This is a rather long story and if you have no interest in BSA Gold Stars you might be better off going back to browsing Ebay. Below is the full, uncensored story of my life with BSA’s most celebrated single and I decided to post it here is partly because anyone trying to get on with a Goldie for the first time might find it useful and partly because I think it’s a sort of testament to something, maybe a record of building unfamiliar bikes from scratch in pre-internet times when all your knowledge came from old books and magazines and you had actively to seek out people to answer your questions instead of finding them all lined up on here like a row of wise monkeys. Besides it’s too long to go in the My Bikes section! Whatever, if you have time to read it I hope you enjoy it.
Who has never fancied a Gold Star? When I was a schoolkid I remember looking at the restored Goldie in Maidstone Honda dealer Paul Smart’s showroom. By the time I was riding on the road and obsessed with the Rocker era and the 59 Club, it was my dream bike. ’61 Bonnies didn’t do it for me, one Triumph twin is very like another, it had to be a Goldie. But they were too much money, I didn’t have it and even if I had, spending that much would spoil it. I wanted a fast cafe racer not an investment that I daren’t rev too hard. In 1984, I was just about to turn twenty when I got a job in the Parts Dept of Paul’s shop; the Goldie had gone but poking about in dusty corners I found that there were odd boxes of Gold Star bits left over from the restoration. It was mostly odds and ends but there was some nice stuff; a lovely Taylor Dow alloy tank, a Superleggera fork yoke, alloy engine plates, bits of an RRT2 gearbox, a set of A65 double damped forks and loads of fiddly little bits and bobs. Then a few years later, digging about in the shop’s offsite store, I spotted a BSA frame and was surprised to find a CB32 prefix, meaning that it was a genuine Goldie.
But there was no engine or any major parts. I had a couple of bits my uncle had given me – a rocker box (missing the exhaust rocker) and a GP carb – but assuming I could buy these bits, would it be possible to get the rest? There was a Goldie engine advertised in CB at the time for £1750: scary stuff so I decided to ring George Prew to see if he thought building a bike from bits was practical. He said it was well worth getting the frame but also told me he had already bought that engine and not only had it cost him another £250 to secure it, he’d had to spend £400 on cylinder head repairs. This was well out of my depth but it spurred me to negotiate for the bits at work. I ended up doing a swap for my Honda TL125 trials bike; my boss Roy Francis was building up a collection of trials Hondas so everyone was happy.
The engine was clearly going to be a problem but soon after, I saw a Goldie replica (B 31 frame/Goldie engine) advertised locally for a reasonable price. Maybe I could just swap frames and turn it into a genuine Goldie. I went to have a look and it was very pretty but the engine was a monster. It was an ex grass-track motor, early ZB bottom end with a DBD top with the fins all sawn off! The vendor told me that repro heads and barrels were available to sort it but when I thought about it I realised it was a bad idea. I only really needed an engine, by the time I’d bought a repro head and barrel and found the right bottom end all I’d have left was the rocker box and I’d got one of them already… So what about these repro parts? I started to wonder what else was available. Looking in the comics, it turned out that ‘Britain’s Gold Star Service’, formerly run by Ken Gardner and sort of the last knockings of the Eddie Dow concern, was now part of Chris Williams’ Autocycle Empire in the West Midlands. I rang Chris and asked him how feasible it would be to construct a complete engine entirely from repro parts – and how much it might cost. He told me nobody had done it before but there was no reason why it shouldn’t work. Heads were not currently in production but were on their way and most of the rest was already available, barrel, crankcases, crank… The crankshaft is the Goldie’s Achilles heel, a riveted up thing derived from the 1920s engines. Chris had liaised with Alpha bearings to produce a greatly improved pressed-up (not riveted) crank using a Jawa speedway-derived, needle-roller big end. The crank I think was £500 and having just been offered a completely clapped out (although allegedly ‘ex-Al Gunter’) crank for £350, this didn’t seem untoward. The barrel was £195, crankcases a further £500. With the parts I already had it looked like I could build a new and improved engine for the £2000 George Prew had paid for that knackered original. It seemed to make a lot of sense. I converted my life savings into a building society cheque and posted it off to Chris.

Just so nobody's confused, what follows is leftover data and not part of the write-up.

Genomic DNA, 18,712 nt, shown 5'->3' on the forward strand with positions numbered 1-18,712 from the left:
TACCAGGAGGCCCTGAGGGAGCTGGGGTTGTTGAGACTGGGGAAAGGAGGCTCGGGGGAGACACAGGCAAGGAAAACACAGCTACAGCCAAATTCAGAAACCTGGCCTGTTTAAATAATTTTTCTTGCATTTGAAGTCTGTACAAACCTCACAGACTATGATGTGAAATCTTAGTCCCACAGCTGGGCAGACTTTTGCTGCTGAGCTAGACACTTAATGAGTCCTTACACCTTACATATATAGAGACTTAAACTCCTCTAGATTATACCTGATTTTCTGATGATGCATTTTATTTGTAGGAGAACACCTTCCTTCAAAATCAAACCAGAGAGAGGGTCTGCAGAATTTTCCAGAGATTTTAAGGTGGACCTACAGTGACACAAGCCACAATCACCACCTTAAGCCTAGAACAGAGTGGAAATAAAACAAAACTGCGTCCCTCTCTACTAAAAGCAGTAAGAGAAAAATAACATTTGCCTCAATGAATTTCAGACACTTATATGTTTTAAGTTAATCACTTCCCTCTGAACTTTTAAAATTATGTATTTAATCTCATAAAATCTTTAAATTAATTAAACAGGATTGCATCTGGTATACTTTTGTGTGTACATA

At the time, I looked up the Honda prices for similar XBR 500 items and found they were much the same. These were the days when the overall opinion was that ‘60s bits should be 60s prices’ which was pretty stupid and made life difficult for people to make new parts of any quality and of course the same crowd were first to complain that ‘all the pattern bits were rubbish…’ But it seemed to me that to be able to sell limited production Goldie parts for the same price as a current Honda equivalent was good going.
I made a bit of a mistake when I compiled my parts order. When building a Gold Star from bits the first thing you need is a parts book. The second thing you need is another parts book. The first for a Goldie, the second for a B31. I didn’t realise that many of the ‘Gold Star’ parts I ordered were all straight B31 bits, Chris didn’t take advantage but some would have charged Gold Star prices.